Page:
The Death Penalty for Drug Offences: Global Overview 2017

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Harm Reduction International has monitored the use of the death penalty for drug offences worldwide since our first ground-breaking publication on this issue in 2007. This report, our seventh on the subject, continues our work of providing regular updates on legislative, policy and practical developments related to the use of capital punishment for drug offences, a practice which is a clear violation of international law.

Executive Summary

This is the tenth year that Harm Reduction International (HRI) has been working on the death penalty for drug offences and, regrettably, prohibitionist and punitive approaches to drugs continue to result in the execution of hundreds of people for non-violent drug offences every year. The majority of those sentenced to death and executed are low level couriers who often experience overlapping and intersecting forms of vulnerability, discrimination and exclusion and who are often subjected to forced confessions and unfair trials. Not only do these executions continue to fail to achieve any reduction in drug use and trafficking, they are also a clear violation of fundamental human rights under international law.

This report looks at the death penalty for drugs in law and practice.
It also considers critical developments on the issue. Some of its key
findings include:

  • There are at least 33 countries and territories that prescribe the death
    penalty for drug offences in law.
  • At least nine countries still have the death penalty for drug offences
    as a mandatory sanction, although three of these (Brunei Darussalam,
    Laos and Myanmar) are abolitionist in practice. Malaysia removed the
    mandatory sentence for drug offences in November 2017.
  • Between January 2015 and December 2017, at least 1,320 people are
    known to have been executed for drug-related offences – 718 in 2015;
    325 in 2016; and 280 in 2017. These estimates do not include China,
    as reliable figures continue to be unavailable for the country.
  • Taking China out of the equation due to a lack of data, Iran has been
    the world’s top executioner for drug offences by far, with at least
    1,176 executions carried out since January 2015. That amounts to
    nearly 90% of all reported drug-related executions during that period.
  • Between 2015 and 2017, executions for drug offences took place in at
    least five countries: China, Iran, Saudi Arabia, Indonesia and Singapore.

The number of States that retain the death penalty for drug offences in their legislation has not declined since HRI last reported in 2015, and the same ‘extreme fringe’ of the international community – namely China, Iran and Saudi Arabia – continue to aggressively pursue the penalty in drug cases. That said, while 2015 saw a huge spike in executions for drug-related offences in Iran, Saudi Arabia and Indonesia, numbers in these countries have since declined and important policy developments have recently taken place in some countries. Thailand, for example, adopted legislative amendments to its Narcotics Law in January 2017 that introduced reductions in penalties for possession, import/ export and production for the sale of drugs, and abolished the mandatory death penalty for the offence of selling drugs.1 In Iran, an amendment to the Anti-Narcotics Law approved in October 2017 raised the minimum quantity of drugs required to incur capital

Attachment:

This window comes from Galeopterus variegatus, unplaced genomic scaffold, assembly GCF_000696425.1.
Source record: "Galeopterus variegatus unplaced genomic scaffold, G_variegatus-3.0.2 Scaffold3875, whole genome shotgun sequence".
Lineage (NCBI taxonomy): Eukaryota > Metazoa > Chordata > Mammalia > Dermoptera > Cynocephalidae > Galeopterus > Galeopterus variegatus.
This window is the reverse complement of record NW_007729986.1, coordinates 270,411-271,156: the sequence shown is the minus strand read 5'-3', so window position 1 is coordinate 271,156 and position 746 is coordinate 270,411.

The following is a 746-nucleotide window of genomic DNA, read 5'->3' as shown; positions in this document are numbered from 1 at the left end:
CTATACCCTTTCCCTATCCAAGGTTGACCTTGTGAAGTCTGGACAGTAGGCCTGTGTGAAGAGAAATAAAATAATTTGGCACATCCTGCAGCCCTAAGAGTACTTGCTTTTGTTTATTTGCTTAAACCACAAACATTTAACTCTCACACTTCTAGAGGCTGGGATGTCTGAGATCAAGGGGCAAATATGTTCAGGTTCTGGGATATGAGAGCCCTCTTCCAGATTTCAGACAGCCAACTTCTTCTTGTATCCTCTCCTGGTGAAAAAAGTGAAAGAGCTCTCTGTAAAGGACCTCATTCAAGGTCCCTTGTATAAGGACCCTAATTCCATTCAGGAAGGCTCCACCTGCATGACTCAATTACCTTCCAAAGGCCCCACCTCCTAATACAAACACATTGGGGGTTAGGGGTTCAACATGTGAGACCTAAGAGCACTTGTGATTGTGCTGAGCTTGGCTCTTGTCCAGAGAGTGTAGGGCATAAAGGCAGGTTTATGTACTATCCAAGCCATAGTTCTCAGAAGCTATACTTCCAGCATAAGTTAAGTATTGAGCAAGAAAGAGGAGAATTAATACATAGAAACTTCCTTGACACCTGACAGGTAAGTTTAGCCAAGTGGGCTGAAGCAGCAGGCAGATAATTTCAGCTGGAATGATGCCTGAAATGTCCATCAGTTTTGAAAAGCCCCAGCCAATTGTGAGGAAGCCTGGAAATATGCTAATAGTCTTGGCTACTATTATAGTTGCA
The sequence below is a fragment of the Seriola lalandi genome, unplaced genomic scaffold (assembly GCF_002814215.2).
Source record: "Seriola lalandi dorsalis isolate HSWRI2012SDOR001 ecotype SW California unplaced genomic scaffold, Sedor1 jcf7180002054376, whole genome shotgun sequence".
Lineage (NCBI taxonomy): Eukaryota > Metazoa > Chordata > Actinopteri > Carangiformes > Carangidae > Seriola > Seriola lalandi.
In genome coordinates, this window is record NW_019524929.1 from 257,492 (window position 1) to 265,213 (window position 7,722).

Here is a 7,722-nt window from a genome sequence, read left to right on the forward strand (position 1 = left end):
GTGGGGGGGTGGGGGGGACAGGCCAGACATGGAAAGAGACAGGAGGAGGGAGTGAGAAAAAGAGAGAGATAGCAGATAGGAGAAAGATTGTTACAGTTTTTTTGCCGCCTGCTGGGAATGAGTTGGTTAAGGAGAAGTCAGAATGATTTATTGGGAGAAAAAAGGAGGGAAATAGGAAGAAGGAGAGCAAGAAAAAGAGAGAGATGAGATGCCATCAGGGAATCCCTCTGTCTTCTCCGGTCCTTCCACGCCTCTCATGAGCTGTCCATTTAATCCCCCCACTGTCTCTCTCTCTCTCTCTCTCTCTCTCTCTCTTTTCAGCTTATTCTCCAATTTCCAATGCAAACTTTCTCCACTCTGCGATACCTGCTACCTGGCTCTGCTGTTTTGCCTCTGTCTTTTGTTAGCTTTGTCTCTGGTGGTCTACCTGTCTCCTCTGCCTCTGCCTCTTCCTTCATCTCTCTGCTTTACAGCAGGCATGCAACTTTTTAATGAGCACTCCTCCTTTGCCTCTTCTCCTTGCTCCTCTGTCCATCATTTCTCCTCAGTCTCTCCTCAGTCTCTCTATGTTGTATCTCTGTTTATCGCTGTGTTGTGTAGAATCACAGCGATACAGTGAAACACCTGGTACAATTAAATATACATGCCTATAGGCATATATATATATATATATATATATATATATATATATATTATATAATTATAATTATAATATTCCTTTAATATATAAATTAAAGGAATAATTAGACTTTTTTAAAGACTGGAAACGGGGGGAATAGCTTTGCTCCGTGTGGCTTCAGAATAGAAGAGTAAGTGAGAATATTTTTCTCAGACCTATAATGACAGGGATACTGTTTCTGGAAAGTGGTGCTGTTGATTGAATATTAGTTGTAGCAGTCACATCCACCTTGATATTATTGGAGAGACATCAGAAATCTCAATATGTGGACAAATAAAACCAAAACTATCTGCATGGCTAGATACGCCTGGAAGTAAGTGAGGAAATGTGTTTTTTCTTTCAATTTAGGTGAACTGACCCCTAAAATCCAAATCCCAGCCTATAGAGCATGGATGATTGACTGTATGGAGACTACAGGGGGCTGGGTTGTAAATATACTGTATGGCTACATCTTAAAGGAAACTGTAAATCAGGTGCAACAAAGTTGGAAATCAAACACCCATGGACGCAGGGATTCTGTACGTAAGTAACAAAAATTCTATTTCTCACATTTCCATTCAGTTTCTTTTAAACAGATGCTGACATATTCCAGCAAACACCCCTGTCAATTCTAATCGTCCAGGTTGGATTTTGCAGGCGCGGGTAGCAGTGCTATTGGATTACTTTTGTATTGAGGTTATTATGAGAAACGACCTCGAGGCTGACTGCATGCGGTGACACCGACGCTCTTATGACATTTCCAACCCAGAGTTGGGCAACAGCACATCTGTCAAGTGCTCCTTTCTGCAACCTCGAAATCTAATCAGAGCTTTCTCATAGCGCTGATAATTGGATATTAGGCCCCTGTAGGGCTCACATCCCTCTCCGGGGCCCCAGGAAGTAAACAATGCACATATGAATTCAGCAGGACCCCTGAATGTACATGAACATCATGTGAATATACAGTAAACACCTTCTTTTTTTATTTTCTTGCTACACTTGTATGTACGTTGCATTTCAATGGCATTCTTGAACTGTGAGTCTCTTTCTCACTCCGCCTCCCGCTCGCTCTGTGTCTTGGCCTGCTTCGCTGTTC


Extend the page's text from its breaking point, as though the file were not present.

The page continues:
punishment, with the change applied retroactively to prisoners on death row.

Meanwhile, Malaysia removed the mandatory death sentence for drug offences in November 2017.3 As further demonstrated throughout the Country Overview section, there are indications that the tide could be shifting at the national level.

This is certainly the case at the international level, where political support for the abolition of the death penalty for drug offences is intensifying. The 2016 UN General Assembly Special Session (UNGASS) on the World Drug Problem was the centre of debate on the issue, with 73 States strongly voicing their opposition to the practice. While the final outcome document failed to include any language on the death penalty, it made important strides with regard to human rights and proportionate sentencing more generally, and placed the abolition of the death penalty for drug offences firmly on the radar of the global community.

Yet, alongside these promising developments, the period 2015 to 2017 has also seen the birth of the brutal ‘war on drugs’ in the Philippines, which has resulted in an estimated 12,000 extrajudicial executions.4 Considering these very worrying developments, this report also includes a section on the rise of extrajudicial executions for drugs, which looks at the impact it is having both in the region and more broadly, as well as its implications for the judicial application of the death penalty for drug offences

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